On the door—which was divided in two—was a large knocker. It was shaped like a vicious goat with pointy horns and a huge ring through its nose. The ring rested on a filthy brass plate in the shape of an old man’s head. The scalp was bald and cracked after many years of knocking and hammering. Bags hung heavily under its eyes, which regarded Philip with melancholy. It almost appeared as though the face was begging him not to knock.
Philip clutched the ring and rapped it three times against the brow of the brass head.
“Ow!” the head yowled, and Philip leapt back, startled. “Do you need to knock so hard?”
“I’m… I’m sorry,” Philip mumbled, staring dumbstruck at the gilded head, which vainly tried to puff air on its brow. “I didn’t know that… I’m really sorry.”
“Sorry?” the head repeated, staring at Philip in surprise. “Did you say you were sorry?”
“Um, yeah,” Philip replied, wondering again if he’d done something wrong.
A single teardrop formed in one of the head’s eyes and trickled down its golden skin. “That’s the first time in the nearly two thousand years I’ve been stuck here that I’ve heard those words fall from a mouth other than mine. I’ve said sorry so many times, and that I regret what I did—though it wasn’t my fault. No, it wasn’t my fault at all. I was the one who said the man wasn’t guilty of any crime, and I even offered to release him. But they wouldn’t listen. They wanted him condemned, and so I was forced to condemn him! But now I’m the condemned one. For all eternity I will hang here suffering, as once I made others suffer, and no one will listen to me, no one will hear me out when I tell them it wasn’t my fau— Ow!”
Though no one had touched the brass-plated ring, it rose and lumped the man again on the forehead.
“Be quiet!” commanded the goat. “Your eternal blabbering makes my ears bleed!”
Suddenly came the sound of shambling footsteps behind the door, followed by a clanking of heavy chains and a shrill creaking when the rusty doorknob was turned. The top half of the door was opened, and as the strange doorknocker disappeared into the house, Philip heard the brass head whisper: “Thanks for your kind words, my boy. They warm the old heart that no longer beats in my chest.”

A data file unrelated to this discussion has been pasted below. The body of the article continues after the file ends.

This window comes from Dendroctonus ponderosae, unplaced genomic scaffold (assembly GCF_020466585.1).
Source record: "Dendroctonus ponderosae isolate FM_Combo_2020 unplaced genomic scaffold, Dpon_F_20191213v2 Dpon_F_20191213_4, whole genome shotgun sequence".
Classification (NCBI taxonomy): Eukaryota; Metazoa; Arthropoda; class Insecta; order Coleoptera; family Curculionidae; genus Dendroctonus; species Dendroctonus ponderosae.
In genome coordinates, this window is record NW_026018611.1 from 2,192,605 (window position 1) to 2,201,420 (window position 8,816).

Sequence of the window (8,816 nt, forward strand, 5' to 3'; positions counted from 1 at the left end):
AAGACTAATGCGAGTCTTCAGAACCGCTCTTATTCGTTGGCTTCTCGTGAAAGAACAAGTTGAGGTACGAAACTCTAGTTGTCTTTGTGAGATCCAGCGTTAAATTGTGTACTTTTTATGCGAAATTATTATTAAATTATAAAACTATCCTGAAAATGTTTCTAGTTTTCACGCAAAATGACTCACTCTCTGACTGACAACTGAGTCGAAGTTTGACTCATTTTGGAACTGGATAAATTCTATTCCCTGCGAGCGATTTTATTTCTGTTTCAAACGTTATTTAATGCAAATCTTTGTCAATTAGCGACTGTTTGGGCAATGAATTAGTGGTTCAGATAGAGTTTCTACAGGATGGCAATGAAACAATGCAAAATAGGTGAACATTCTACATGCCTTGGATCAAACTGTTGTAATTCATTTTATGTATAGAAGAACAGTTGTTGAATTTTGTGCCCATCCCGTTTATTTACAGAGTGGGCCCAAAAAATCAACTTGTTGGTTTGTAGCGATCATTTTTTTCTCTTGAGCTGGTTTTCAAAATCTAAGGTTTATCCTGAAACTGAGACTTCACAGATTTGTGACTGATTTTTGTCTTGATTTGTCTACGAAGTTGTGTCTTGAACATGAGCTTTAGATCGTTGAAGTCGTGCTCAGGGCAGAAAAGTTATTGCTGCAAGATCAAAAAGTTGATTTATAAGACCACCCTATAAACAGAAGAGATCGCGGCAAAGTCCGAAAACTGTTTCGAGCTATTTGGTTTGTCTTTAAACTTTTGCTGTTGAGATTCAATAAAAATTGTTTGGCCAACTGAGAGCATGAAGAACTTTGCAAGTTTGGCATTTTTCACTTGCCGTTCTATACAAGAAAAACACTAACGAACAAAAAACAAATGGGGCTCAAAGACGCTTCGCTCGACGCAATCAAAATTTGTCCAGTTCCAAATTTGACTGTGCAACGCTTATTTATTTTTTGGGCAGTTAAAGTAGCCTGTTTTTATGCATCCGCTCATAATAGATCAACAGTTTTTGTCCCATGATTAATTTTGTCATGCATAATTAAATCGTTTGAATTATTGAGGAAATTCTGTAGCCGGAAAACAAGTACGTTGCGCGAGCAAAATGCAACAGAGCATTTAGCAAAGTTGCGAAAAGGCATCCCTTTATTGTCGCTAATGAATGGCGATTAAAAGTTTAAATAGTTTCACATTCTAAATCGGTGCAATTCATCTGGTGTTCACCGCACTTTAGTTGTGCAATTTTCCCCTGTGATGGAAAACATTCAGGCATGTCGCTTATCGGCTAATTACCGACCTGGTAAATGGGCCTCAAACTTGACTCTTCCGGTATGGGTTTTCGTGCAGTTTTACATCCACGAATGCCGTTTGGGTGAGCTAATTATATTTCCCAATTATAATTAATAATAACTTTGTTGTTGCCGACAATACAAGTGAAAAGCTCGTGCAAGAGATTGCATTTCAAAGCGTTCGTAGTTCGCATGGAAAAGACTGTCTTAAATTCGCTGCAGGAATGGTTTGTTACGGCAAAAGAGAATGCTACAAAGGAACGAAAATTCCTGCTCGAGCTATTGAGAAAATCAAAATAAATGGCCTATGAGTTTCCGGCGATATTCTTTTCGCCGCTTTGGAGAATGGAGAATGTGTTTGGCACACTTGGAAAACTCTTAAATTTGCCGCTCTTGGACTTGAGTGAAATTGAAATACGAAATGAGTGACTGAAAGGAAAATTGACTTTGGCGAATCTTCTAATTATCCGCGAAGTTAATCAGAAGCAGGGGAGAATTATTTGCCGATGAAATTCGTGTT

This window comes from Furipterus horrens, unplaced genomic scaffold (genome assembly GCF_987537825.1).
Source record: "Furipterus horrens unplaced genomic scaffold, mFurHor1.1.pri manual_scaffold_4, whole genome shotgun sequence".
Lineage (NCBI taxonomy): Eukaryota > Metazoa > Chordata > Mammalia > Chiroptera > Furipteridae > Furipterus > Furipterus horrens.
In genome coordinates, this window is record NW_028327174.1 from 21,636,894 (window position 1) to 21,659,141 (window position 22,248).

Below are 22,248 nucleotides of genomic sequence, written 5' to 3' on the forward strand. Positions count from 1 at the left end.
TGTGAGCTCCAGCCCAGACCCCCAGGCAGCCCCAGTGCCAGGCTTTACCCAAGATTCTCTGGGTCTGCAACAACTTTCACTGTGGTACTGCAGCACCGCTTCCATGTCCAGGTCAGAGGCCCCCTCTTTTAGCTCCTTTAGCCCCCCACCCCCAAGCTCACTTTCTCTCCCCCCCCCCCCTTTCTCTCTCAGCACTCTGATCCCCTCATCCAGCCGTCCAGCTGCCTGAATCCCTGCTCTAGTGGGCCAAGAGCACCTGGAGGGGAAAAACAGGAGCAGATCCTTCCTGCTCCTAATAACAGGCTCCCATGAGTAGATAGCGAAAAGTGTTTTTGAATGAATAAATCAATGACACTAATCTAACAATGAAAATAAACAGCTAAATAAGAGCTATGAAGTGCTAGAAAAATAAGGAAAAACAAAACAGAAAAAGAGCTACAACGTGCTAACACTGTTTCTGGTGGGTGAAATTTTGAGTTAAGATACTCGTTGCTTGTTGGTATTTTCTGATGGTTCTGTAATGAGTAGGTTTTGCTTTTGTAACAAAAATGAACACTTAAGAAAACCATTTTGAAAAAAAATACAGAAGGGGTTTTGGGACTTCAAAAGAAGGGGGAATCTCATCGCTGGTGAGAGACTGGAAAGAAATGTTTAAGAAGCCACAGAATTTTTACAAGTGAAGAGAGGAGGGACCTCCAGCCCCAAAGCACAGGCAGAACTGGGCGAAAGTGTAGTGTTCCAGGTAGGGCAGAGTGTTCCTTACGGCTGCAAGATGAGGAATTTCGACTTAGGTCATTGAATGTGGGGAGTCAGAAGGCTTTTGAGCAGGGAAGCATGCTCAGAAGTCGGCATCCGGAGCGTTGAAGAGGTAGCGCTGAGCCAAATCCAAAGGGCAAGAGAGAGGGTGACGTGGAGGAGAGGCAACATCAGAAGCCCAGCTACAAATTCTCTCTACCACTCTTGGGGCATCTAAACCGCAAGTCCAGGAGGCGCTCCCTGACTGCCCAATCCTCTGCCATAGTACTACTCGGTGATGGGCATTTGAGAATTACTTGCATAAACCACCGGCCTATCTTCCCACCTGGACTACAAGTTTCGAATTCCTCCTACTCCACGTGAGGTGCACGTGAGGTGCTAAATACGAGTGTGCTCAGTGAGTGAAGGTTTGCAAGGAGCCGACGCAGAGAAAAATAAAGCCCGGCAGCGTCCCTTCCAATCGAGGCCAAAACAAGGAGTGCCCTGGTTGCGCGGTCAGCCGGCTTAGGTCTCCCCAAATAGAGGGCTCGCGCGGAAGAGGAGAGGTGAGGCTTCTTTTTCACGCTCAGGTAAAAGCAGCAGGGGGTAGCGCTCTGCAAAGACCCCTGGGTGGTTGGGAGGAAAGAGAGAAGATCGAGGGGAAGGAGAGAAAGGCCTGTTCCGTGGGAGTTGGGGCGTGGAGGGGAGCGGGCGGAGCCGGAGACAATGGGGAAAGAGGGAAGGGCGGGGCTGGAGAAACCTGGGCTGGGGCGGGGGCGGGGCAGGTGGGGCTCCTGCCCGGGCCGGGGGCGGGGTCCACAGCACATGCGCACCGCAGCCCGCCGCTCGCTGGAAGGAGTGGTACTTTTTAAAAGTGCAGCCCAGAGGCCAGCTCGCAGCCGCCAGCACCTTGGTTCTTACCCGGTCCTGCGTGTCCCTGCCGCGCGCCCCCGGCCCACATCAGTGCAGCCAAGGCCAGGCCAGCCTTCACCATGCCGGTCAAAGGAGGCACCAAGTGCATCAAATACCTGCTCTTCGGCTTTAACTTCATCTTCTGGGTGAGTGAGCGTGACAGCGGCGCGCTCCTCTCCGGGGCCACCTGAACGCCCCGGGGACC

“Who in the underworld is banging on my door so early in the night?” thundered a deep, jarring voice. A terrible creature appeared in the doorway. Philip gasped for breath. “For the Devil’s sake, I thought I would have a well-deserved night off!”
The beast was almost ten feet tall and looked more lizard than human. Its skin was green, wrinkled, and scaly, and above its flaming yellow eyes were two crooked horns, as long as Philip’s arms and as thick as his thighs. From his chin grew a goatee twisted into the shape of a hook. A shabby robe hung off the beast’s shoulder.
“Hmm, is anyone here?” the beast said, looking around. His glance never found Philip, who didn’t even come up to the creature’s hips. The beast regarded the doorknocker. “Are you two fighting again? I’m sick and tired of having to come out here just because you two can’t figure out how to—”
“I’m here,” Philip said cautiously.
The lizard-like giant peered down, squinting.
“Just one?” he sniffed, and from his wide nostrils spiraled two gray columns of smoke. “I’ve been summoned from my soft bed to let one enter? I’ve never heard of such a thing! You’d almost think I was the one being punished! Hold on a moment.” The giant stepped away from the door and returned a few seconds later with an enormous book, bound in something that resembled pale leather. He opened the book and riffled through the pages while squinting at Philip with his yellow eyes.
“You’re fairly young, aren’t you?” A forked tongue moistened his scaly fingers, and he flipped through more pages. “How old are you?”
“Thirteen?” the beast mumbled, clearly impressed. “It’s not very often they come to us so young. You must’ve done something really horrific.”
“What do you mean?” Philip shook his head. “What is this place?”
“This place?” The monster raised an eyebrow. “Haven’t you figured it out yet? Oh well, evilness and stupidity often go hand in hand.” His crooked smile revealed pointed teeth, and his gruff voice lowered to a hiss. “This, my boy, is the outer court of Hell. That—” he directed a hooked nail at the black gate, “is Hell.”